Finanzas Públicas

Fitch Affirms Ratings for City of Buenos Aires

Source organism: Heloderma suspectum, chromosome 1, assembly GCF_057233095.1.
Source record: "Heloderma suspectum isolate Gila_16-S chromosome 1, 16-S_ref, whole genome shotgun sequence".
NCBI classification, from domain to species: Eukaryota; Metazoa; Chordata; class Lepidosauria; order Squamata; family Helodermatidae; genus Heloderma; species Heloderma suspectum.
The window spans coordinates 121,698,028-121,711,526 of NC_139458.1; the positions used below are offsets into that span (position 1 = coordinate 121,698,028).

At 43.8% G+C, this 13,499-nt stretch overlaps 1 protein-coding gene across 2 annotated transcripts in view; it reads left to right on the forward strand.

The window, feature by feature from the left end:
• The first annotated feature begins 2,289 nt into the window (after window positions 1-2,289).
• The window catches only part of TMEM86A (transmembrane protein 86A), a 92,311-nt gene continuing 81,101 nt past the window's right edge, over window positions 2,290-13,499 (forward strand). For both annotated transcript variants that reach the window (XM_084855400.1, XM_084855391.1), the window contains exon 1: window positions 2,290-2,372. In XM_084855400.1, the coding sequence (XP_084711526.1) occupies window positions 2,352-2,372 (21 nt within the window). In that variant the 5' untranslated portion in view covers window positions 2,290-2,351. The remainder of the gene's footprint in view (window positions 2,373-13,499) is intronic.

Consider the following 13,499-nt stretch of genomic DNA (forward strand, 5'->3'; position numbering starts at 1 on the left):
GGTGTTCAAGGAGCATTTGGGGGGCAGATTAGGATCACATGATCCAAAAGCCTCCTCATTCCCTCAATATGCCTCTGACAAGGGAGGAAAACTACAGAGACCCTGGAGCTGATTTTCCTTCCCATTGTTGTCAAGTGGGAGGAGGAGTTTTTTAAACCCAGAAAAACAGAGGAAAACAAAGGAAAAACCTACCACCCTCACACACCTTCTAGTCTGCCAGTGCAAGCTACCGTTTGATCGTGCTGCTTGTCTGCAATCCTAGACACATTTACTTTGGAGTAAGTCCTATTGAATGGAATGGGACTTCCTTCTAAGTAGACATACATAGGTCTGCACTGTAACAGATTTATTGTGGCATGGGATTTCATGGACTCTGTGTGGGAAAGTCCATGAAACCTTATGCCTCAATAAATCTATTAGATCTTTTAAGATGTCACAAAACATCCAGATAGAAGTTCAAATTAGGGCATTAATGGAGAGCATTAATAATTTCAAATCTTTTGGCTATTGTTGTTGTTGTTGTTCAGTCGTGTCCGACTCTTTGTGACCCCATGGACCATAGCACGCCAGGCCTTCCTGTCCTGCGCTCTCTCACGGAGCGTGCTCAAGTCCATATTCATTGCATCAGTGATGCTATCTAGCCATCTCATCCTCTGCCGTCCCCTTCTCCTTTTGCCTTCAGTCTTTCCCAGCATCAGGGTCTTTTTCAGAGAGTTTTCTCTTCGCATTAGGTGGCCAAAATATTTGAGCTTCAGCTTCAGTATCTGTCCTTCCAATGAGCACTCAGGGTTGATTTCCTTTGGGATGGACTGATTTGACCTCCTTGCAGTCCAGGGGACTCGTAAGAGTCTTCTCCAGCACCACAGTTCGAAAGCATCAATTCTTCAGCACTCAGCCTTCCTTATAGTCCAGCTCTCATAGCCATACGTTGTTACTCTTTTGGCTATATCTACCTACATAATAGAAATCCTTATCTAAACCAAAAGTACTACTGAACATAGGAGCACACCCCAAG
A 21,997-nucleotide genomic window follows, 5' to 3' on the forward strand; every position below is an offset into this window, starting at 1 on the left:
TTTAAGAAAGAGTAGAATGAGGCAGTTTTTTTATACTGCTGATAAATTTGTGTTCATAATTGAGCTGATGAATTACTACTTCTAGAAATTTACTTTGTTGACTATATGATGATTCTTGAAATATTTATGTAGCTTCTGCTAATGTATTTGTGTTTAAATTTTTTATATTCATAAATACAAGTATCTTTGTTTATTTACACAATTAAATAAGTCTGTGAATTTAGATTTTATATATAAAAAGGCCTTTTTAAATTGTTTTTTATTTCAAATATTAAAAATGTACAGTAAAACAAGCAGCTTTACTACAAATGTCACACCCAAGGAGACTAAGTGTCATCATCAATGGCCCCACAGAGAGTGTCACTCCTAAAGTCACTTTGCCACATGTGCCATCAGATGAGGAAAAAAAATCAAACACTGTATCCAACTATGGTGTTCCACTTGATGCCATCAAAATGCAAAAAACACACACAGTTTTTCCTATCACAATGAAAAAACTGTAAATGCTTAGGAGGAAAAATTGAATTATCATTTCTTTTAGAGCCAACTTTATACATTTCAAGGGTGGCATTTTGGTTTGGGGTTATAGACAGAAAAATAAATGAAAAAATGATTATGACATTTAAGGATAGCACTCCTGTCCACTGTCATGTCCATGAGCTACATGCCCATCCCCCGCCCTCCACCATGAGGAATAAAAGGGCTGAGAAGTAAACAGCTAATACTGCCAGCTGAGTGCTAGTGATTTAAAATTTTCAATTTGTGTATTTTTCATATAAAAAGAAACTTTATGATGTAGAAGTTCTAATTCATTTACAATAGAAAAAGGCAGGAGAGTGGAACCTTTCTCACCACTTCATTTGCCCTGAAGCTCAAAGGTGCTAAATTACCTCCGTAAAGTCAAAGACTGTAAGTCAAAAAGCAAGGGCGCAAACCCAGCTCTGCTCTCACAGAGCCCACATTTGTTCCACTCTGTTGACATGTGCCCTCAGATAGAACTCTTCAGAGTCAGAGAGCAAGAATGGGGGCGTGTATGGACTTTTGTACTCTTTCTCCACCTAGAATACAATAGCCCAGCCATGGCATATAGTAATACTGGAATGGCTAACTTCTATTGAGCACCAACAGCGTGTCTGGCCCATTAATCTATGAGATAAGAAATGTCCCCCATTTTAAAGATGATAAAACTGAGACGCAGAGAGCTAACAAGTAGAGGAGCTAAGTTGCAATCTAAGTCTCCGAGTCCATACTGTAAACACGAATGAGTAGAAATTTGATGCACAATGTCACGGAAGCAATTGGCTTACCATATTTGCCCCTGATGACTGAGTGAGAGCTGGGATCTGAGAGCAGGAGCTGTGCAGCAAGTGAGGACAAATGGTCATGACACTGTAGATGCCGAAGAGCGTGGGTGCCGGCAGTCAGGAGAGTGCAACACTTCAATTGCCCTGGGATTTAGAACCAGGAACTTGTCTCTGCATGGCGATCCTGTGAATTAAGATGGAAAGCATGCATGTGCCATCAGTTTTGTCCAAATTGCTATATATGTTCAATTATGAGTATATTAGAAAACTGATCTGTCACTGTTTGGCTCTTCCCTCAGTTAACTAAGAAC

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Fitch Ratings-Buenos Aires-January 4, 2005: Fitch Ratings has affirmed the 'B-' global scale foreign and local currency unsecured debt ratings, including the euro medium-term-note (EMTN) program, of the City of Buenos Aires. Fitch has also affirmed the 'B-' city's foreign and local currency issuer rating. The Rating Outlook is Stable. The ratings recognize strengths in the city's credit profile, including its continuing improvement in fiscal performance since 2003 after a four-year nationwide recession; its strong financial situation due to its high liquidity; its sustainable debt levels and well manageable debt service repayment schedule after the successful conclusion of the restructuring of the EMTN program in late February 2003; and favorable growth prospects supported by a large and diversified economy. City of Buenos Aires's ratings remain under pressure by risks that are more associated with the federal government's management of the national economy and public finances (e.g. exchange and transferring controls and currency devaluation) than with the city's specific risks. Finally, the ratings consider the city's ownership of the Bank of the City of Buenos Aires, one of the largest banking institutions in Argentina. After the negative impact of the nationwide economic crisis on city's fiscal and financial performance during the period 2000-2002, which stressed its cash flow liquidity especially in 2001, revenues and tax collections demonstrated a huge nominal growth during 2003 and 2004 under a context of stabilized inflation (rise of expected consumer prices for 2004 of only 6%, similar level than 2003), resulted in fiscal surplus in 2003 and 2004 (as of September). Furthermore, preliminary results indicate that budgetary surplus for 2004 (after capital expenditures and debt interest and principal payments) should reach the equivalent of US$237 million (14.7% of total revenues), 54% higher than 2003's surplus result and similar in relative terms to pre-crisis's fiscal levels. Recovery in domestic demand and consumer confidence is evidenced by an estimated revenue growth of 23% for 2004 (in constant Argentine peso terms). By the other side, projected expenditure growth of 15.8% in constant peso terms for 2004, well below revenue growth, demonstrates a continuation of adherence to fiscal stability and is reflected on a higher internal saving (estimated on 29.5% of current revenues for 2004) and in a strong cash position. The city expects to finish year 2004 with a cash balance of approximately US$315 million. Approved 2005 budget estimates a nominal revenues increase of 4% (expected GDP growth) and a raise of 17% in total expenditures, mainly in infrastructure spending where the city estimates to invest US$267 million using its fiscal results and the funds maintained in an Specific Fund ('Fondo Anticiclico') fed by current cash balance. Based on above mentioned for revenues and expenditures assumptions, along with a CPI of 7% and FX of 3.3 ARS/US$, the city expects to reach a budgetary surplus of US$35 million in 2005 (2.1% of estimated current revenues). City's fiscal prudence is the key issue given Buenos Aires's rigid budgetary structure, where revenues derived from economically-sensitive tax sources contribute 86% to the budget, and operating expenditures account for 55.3% of current revenues as of September 2004. Following the restructuring of the EMTNs, City of Buenos Aires's debt burden became manageable once again. Direct debt (excluding its subsidiary guaranty on the deposits of the Bank of the City of Buenos Aires) totaled US$716.8 million as of September 2004, and comprised mostly the EMTN program series 1 to 5 (US$541.1 million) and multi- and bi-lateral institution debt (US$105.2 million). Debt is sustainable, with debt service claiming only 4.4% of current revenues, low payout for the next three years (9.4%) and total debt constituting 41.5% of expected current revenues for 2004, showing a positive trend comparing with indebtedness as of December 2003 and 2002 (56,1% and 81% respectively of current revenues). In 2005, it is due the first installment of principal associated with the EMTN program, increasing debt service to 7.3% of expected current revenues for this year, maintaining a comfortable level. For 2005, debt profile is expected to remain sustainable, representing approximately 35% of estimated current revenues for the year. As 83% of indebtedness is in foreign currency, exchange volatility constitutes the main risk for city's fiscal and financial performance. An update on the city's credit and financial conditions is summarized in a new Fitch Subnational report: 'City of Buenos Aires' that will be available on the Fitch Ratings web site at ''. Contact: Sofia Migueliz, +(0054) 11 4327-2444, Argentina; or Alfredo Gomez Garza +(0052) 81 8335-7179, Mexico. Media Relations: Kenneth Reed +1-212-908-0540, New York